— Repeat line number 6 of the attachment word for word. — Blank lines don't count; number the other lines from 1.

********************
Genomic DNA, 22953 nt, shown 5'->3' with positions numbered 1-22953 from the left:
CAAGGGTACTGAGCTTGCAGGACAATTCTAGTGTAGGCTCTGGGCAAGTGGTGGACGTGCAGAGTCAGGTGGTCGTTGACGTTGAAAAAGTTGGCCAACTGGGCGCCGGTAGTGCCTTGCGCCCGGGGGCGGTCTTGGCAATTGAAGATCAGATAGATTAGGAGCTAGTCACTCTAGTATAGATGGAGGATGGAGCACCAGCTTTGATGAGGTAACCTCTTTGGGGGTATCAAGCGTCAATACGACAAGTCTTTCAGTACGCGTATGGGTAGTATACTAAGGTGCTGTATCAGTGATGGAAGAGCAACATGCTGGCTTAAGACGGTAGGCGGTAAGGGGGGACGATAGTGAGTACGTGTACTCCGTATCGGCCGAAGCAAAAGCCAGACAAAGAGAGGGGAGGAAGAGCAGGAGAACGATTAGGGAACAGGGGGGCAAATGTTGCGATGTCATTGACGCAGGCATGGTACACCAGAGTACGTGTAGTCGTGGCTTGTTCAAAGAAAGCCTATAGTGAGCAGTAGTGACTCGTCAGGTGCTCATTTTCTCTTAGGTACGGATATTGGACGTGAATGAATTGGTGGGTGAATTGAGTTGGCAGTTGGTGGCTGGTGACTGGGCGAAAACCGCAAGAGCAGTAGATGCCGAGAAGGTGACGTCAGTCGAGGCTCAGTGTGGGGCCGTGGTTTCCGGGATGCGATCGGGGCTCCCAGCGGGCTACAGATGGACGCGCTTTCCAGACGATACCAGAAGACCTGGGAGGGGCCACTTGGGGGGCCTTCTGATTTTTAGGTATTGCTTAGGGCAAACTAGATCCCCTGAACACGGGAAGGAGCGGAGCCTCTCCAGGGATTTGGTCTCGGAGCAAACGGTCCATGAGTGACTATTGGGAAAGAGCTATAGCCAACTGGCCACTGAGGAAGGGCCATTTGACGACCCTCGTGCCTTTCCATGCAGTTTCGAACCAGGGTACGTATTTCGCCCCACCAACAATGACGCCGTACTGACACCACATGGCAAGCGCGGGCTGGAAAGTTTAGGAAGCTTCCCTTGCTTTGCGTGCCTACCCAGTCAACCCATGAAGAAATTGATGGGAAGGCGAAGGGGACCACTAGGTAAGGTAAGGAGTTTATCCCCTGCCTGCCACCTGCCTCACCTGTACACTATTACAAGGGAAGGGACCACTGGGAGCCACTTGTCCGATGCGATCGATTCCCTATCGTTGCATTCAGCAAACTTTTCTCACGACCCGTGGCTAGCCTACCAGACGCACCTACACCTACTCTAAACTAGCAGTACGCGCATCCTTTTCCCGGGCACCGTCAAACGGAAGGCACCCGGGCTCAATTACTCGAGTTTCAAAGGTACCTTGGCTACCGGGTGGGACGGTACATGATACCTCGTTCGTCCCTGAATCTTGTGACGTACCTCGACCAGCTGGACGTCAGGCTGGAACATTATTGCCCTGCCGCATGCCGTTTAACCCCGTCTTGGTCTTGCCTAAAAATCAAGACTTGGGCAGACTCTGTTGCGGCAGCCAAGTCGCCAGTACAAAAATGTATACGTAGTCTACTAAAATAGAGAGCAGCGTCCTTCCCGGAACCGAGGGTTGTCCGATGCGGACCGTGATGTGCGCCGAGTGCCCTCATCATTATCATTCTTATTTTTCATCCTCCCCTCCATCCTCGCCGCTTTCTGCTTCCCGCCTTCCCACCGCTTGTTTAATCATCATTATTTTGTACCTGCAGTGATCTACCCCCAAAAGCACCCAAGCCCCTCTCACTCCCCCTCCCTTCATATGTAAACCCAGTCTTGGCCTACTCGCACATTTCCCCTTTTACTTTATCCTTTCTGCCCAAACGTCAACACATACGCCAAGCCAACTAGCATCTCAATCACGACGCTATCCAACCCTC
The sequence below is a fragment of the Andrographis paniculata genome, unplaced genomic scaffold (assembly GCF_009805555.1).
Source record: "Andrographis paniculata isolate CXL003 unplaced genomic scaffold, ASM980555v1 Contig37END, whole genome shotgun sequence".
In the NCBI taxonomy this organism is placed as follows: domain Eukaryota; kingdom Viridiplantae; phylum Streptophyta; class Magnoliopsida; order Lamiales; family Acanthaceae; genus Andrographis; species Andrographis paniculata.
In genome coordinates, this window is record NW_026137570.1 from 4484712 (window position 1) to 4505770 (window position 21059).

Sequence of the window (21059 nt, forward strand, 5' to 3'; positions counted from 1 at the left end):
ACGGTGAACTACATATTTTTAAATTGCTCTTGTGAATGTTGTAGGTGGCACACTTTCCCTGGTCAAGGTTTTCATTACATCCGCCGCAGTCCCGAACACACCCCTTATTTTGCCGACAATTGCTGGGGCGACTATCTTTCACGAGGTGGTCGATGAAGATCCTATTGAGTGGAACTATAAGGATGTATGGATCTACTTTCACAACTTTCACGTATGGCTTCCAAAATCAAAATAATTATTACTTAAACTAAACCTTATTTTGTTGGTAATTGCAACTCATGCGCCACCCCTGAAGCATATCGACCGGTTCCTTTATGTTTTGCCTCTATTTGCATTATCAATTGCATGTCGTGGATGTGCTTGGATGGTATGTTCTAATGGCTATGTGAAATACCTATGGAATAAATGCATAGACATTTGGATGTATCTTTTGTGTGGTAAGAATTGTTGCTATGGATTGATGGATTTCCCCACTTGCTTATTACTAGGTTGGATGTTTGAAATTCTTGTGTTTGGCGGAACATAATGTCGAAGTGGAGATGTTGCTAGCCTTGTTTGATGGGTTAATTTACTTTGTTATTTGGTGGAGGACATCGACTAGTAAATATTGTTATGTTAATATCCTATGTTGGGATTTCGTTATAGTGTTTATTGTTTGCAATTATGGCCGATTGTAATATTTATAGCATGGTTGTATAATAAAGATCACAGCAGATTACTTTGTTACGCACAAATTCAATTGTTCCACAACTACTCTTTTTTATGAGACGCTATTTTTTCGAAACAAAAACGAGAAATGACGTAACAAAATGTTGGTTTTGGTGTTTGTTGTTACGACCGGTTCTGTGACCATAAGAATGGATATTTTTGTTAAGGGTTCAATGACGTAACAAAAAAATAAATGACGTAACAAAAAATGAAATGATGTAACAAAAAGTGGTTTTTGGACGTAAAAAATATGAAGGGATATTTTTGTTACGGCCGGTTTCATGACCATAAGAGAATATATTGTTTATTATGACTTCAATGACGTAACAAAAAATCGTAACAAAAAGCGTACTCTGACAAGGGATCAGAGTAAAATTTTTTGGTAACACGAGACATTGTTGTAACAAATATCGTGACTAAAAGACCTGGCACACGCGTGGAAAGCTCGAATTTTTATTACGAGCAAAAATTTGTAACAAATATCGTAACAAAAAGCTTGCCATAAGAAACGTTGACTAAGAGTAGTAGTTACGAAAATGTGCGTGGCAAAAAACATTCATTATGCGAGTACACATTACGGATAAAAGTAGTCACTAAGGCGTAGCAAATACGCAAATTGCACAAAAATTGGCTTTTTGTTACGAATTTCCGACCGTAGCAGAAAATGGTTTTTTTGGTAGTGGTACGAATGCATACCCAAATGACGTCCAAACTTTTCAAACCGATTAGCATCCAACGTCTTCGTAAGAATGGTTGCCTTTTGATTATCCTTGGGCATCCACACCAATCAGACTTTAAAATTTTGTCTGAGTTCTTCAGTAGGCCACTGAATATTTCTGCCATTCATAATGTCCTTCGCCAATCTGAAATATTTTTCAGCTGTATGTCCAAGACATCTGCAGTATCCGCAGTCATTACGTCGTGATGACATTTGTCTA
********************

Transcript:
In genome coordinates, this window is record NW_026137570.1 from 4484712 (window position 1) to 4505770 (window position 21059).